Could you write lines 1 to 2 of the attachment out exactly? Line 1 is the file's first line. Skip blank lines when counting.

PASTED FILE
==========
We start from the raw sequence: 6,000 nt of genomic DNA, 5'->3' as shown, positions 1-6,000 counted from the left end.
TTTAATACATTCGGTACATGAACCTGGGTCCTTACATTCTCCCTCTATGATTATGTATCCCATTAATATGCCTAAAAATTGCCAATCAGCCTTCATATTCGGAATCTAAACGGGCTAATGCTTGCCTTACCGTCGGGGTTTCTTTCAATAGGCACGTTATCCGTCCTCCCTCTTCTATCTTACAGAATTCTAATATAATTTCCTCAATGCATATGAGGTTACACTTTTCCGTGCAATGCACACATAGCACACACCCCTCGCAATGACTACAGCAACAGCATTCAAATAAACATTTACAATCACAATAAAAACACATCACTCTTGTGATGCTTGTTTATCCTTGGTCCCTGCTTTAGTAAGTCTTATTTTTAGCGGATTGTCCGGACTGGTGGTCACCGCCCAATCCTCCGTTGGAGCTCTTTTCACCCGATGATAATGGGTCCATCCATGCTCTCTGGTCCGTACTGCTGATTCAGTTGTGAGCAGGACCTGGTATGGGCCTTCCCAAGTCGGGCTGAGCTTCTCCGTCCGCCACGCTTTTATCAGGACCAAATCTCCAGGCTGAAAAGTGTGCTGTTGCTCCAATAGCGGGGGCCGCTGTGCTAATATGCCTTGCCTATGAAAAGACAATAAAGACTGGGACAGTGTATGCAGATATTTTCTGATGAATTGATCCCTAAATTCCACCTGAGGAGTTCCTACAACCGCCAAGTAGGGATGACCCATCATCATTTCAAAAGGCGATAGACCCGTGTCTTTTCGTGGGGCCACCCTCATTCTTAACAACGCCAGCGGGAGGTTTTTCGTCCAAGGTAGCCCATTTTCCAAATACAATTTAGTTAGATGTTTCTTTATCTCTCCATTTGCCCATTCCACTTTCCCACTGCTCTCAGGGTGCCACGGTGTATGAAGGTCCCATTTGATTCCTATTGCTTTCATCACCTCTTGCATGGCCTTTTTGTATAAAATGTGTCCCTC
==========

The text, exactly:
We start from the raw sequence: 6,000 nt of genomic DNA, 5'->3' as shown, positions 1-6,000 counted from the left end.
TTTAATACATTCGGTACATGAACCTGGGTCCTTACATTCTCCCTCTATGATTATGTATCCCATTAATATGCCTAAAAATTGCCAATCAGCCTTCATATTCGGAATCTAAACGGGCTAATGCTTGCCTTACCGTCGGGGTTTCTTTCAATAGGCACGTTATCCGTCCTCCCTCTTCTATCTTACAGAATTCTAATATAATTTCCTCAATGCATATGAGGTTACACTTTTCCGTGCAATGCACACATAGCACACACCCCTCGCAATGACTACAGCAACAGCATTCAAATAAACATTTACAATCACAATAAAAACACATCACTCTTGTGATGCTTGTTTATCCTTGGTCCCTGCTTTAGTAAGTCTTATTTTTAGCGGATTGTCCGGACTGGTGGTCACCGCCCAATCCTCCGTTGGAGCTCTTTTCACCCGATGATAATGGGTCCATCCATGCTCTCTGGTCCGTACTGCTGATTCAGTTGTGAGCAGGACCTGGTATGGGCCTTCCCAAGTCGGGCTGAGCTTCTCCGTCCGCCACGCTTTTATCAGGACCAAATCTCCAGGCTGAAAAGTGTGCTGTTGCTCCAATAGCGGGGGCCGCTGTGCTAATATGCCTTGCCTATGAAAAGACAATAAAGACTGGGACAGTGTATGCAGATATTTTCTGATGAATTGATCCCTAAATTCCACCTGAGGAGTTCCTACAACCGCCAAGTAGGGATGACCCATCATCATTTCAAAAGGCGATAGACCCGTGTCTTTTCGTGGGGCCACCCTCATTCTTAACAACGCCAGCGGGAGGTTTTTCGTCCAAGGTAGCCCATTTTCCAAATACAATTTAGTTAGATGTTTCTTTATCTCTCCATTTGCCCATTCCACTTTCCCACTGCTCTCAGGGTGCCACGGTGTATGAAGGTCCCATTTGATTCCTATTGCTTTCATCACCTCTTGCATGGCCTTTTTGTATAAAATGTGTCCCTC